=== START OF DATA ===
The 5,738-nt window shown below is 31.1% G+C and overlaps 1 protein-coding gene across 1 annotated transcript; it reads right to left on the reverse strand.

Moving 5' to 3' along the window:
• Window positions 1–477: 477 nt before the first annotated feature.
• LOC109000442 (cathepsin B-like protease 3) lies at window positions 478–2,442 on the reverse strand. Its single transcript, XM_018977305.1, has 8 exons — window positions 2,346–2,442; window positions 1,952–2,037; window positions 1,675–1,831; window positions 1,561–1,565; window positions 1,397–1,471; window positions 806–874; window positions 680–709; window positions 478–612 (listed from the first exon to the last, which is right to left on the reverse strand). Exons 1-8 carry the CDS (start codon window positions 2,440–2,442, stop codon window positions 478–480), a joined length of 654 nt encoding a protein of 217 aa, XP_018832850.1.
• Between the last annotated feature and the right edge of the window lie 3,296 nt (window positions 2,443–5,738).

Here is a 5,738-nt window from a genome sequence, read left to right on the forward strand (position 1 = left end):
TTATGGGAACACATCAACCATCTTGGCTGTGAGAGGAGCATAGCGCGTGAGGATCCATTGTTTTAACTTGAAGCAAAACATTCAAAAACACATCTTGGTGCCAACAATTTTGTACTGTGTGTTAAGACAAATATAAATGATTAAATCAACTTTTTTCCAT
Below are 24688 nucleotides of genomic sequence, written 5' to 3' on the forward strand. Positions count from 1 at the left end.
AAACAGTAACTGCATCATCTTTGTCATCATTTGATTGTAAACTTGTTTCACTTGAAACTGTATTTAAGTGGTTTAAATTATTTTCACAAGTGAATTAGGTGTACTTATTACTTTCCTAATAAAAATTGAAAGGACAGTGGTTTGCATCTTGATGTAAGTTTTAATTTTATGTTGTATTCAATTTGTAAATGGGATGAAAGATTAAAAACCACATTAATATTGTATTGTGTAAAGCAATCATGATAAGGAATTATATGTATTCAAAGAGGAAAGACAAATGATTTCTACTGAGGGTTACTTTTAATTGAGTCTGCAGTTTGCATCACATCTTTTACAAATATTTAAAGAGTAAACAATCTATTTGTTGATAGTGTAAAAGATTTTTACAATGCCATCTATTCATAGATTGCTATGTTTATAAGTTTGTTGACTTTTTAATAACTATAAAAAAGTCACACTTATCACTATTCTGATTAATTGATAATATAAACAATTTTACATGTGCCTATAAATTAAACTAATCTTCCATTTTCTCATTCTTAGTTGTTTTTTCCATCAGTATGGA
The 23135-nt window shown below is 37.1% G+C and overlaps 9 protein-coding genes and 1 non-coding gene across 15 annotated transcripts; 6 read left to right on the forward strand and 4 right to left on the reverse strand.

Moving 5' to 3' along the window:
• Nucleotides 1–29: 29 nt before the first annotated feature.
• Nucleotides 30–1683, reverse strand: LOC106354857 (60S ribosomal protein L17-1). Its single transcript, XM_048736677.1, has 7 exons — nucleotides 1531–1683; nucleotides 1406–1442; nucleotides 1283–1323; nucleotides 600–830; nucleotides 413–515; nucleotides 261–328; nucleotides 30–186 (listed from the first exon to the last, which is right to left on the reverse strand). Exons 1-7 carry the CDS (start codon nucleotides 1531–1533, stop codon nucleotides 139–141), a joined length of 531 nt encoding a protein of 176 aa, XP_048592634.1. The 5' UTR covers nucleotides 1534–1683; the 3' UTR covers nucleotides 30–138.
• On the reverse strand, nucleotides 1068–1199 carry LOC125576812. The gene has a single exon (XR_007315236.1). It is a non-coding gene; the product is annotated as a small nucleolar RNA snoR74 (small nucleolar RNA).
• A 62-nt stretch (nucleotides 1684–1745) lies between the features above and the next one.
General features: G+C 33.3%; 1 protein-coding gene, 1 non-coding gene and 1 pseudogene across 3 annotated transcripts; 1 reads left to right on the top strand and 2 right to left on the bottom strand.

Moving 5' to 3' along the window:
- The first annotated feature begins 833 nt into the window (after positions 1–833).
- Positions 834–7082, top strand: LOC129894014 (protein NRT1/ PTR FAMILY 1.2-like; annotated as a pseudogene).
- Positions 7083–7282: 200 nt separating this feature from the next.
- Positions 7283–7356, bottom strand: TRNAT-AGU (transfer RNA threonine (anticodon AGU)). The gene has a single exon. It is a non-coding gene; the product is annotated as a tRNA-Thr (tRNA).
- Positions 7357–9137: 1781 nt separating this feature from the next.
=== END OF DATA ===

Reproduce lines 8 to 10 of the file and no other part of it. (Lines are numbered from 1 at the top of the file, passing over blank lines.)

Below are 24688 nucleotides of genomic sequence, written 5' to 3' on the forward strand. Positions count from 1 at the left end.
AAACAGTAACTGCATCATCTTTGTCATCATTTGATTGTAAACTTGTTTCACTTGAAACTGTATTTAAGTGGTTTAAATTATTTTCACAAGTGAATTAGGTGTACTTATTACTTTCCTAATAAAAATTGAAAGGACAGTGGTTTGCATCTTGATGTAAGTTTTAATTTTATGTTGTATTCAATTTGTAAATGGGATGAAAGATTAAAAACCACATTAATATTGTATTGTGTAAAGCAATCATGATAAGGAATTATATGTATTCAAAGAGGAAAGACAAATGATTTCTACTGAGGGTTACTTTTAATTGAGTCTGCAGTTTGCATCACATCTTTTACAAATATTTAAAGAGTAAACAATCTATTTGTTGATAGTGTAAAAGATTTTTACAATGCCATCTATTCATAGATTGCTATGTTTATAAGTTTGTTGACTTTTTAATAACTATAAAAAAGTCACACTTATCACTATTCTGATTAATTGATAATATAAACAATTTTACATGTGCCTATAAATTAAACTAATCTTCCATTTTCTCATTCTTAGTTGTTTTTTCCATCAGTATGGA
The 23135-nt window shown below is 37.1% G+C and overlaps 9 protein-coding genes and 1 non-coding gene across 15 annotated transcripts; 6 read left to right on the forward strand and 4 right to left on the reverse strand.